Latest: Judge: Gamers cannot play pending 'swatting' trialJune 13, 2018 9:25pm

WICHITA, Kan. (AP) — The Latest on two gamers charged in fatal "swatting" call in Wichita (all times local):

4:00 p.m.

Two gamers whose online dispute over a video game allegedly led to a swatting call that resulted in police fatally shooting a Wichita, Kansas, man were prohibited from any online gaming while they are free on bond.

U.S. Magistrate Judge Kenneth Gale imposed that added restriction Wednesday at the request of prosecutors. The government did not seek their detention.

Eighteen-year-old Casey Viner, of North College Hill, Ohio, and 19-year-old Shane Gaskill, of Wichita, quietly answered not guilty at their arraignment on charges of conspiracy to obstruct justice, wire fraud and other counts. Gaskill showed up in court dressed in a black tie and shirt and Viner wore a black suit with a blue shirt and gray tie.

The two gamers will be living with their parents pending trial, and the judge also forbade them from keeping firearms in the household. He made an exception to the gun restriction for Viner's father, who is a law enforcement officer.

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2:30 p.m.

Two gamers whose online dispute over a video game allegedly led to a swatting call that resulted in police fatally shooting a Wichita, Kansas, man have pleaded not guilty.

Eighteen-year-old Casey Viner, of North College Hill, Ohio, and 19-year-old Shane Gaskill, of Wichita, pleaded not guilty Wednesday to conspiracy to obstruct justice, wire fraud and other counts.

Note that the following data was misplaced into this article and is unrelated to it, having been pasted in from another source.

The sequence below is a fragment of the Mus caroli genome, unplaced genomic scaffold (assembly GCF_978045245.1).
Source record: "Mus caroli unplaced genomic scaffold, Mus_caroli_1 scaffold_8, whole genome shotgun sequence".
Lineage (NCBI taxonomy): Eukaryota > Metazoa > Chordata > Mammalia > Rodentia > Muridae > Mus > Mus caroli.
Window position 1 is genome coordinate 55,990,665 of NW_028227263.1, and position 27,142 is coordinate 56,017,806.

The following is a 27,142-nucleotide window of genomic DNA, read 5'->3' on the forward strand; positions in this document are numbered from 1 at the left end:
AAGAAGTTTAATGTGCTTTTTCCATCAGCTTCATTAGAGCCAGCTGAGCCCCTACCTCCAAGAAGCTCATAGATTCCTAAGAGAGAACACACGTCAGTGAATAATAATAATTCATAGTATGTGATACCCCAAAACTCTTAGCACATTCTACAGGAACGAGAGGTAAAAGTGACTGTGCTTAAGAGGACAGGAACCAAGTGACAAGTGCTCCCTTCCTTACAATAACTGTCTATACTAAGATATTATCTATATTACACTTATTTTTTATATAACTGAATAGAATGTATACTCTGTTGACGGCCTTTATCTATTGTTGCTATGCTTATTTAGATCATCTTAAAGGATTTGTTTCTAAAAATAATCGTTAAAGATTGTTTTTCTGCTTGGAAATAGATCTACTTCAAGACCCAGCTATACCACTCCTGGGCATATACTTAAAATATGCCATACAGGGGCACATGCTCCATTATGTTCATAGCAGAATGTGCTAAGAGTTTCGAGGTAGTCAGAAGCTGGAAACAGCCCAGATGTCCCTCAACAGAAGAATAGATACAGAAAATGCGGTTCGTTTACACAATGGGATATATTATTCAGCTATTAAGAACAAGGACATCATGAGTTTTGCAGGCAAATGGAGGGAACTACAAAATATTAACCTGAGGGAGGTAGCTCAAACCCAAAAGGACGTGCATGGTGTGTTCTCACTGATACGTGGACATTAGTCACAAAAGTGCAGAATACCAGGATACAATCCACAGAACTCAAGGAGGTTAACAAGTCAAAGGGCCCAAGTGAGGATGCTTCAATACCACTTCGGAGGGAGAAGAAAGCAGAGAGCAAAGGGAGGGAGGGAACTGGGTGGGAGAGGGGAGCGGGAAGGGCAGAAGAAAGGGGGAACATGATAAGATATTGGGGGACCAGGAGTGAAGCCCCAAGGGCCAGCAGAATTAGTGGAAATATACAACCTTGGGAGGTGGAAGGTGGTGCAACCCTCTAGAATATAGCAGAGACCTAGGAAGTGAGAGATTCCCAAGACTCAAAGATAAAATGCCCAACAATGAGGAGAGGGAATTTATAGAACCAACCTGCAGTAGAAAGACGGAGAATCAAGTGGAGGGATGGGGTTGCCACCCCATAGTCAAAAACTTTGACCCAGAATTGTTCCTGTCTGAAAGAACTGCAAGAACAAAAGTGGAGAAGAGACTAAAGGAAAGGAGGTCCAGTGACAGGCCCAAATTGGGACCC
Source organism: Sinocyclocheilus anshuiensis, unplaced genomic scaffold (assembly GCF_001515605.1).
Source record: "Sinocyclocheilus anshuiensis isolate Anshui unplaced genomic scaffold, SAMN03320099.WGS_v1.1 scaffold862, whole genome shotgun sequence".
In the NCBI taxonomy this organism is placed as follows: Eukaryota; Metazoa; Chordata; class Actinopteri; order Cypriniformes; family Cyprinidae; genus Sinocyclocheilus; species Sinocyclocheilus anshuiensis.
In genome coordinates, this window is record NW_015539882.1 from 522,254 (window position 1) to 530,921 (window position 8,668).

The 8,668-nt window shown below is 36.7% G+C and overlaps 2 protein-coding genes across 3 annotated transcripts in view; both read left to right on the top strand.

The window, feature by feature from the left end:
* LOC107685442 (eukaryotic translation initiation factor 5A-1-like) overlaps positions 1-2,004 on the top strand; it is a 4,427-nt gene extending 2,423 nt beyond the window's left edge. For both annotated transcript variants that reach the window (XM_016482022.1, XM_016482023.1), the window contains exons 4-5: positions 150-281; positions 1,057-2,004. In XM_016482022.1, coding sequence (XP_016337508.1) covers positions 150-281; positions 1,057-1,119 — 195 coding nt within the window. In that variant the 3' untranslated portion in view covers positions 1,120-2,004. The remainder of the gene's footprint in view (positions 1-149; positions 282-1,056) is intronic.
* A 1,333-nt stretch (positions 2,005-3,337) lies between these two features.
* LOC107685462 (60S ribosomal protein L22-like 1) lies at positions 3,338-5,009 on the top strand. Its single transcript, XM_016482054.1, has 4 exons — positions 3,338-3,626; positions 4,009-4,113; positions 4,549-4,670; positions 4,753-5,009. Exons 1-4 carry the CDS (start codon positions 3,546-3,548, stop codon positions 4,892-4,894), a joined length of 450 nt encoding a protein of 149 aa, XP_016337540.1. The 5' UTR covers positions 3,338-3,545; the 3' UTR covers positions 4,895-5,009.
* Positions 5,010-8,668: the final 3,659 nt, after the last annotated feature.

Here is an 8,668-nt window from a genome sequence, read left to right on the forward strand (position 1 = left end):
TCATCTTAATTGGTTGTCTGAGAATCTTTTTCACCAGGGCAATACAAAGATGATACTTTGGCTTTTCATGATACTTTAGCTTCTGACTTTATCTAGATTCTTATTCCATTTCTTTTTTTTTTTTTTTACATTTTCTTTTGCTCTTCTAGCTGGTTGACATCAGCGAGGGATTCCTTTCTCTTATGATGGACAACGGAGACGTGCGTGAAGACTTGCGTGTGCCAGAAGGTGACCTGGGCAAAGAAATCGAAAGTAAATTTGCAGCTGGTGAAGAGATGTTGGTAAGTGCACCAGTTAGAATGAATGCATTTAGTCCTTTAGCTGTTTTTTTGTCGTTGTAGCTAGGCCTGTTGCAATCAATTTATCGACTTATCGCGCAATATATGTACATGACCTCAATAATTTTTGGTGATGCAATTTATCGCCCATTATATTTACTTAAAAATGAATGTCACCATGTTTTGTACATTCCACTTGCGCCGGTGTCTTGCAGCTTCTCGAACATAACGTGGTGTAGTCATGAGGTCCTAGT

Prosecutors allege Vinter asked 25-year-old Tyler Barriss of Los Angeles to "swat" Gaskill. Police went to a Wichita home in response to the call and shot Andrew Finch, who was not involved in the dispute.

Gaskill and Viner were released on a $10,000 bond.

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12:30 p.m.

Two online gamers will be making their first appearances in federal court for their alleged roles in hoax calls that led a Kansas police officer to fatally shoot an unarmed man in a case of "swatting" that drew national attention.

An indictment charges 18-year-old Casey Viner of North College Hill, Ohio, with conspiracy to make false reports after he allegedly became upset while playing Call of Duty: WWII online and asked 25-year-old Tyler Barriss of Los Angeles to "swat" 19-year-old Shane Gaskill in Wichita.

Viner and Gaskill face federal conspiracy, obstruction of justice and wire fraud charges.

Barriss is being prosecuted first in Sedgwick County District Court on related state charges of involuntary manslaughter, giving a false alarm and interference with a law enforcement officer.

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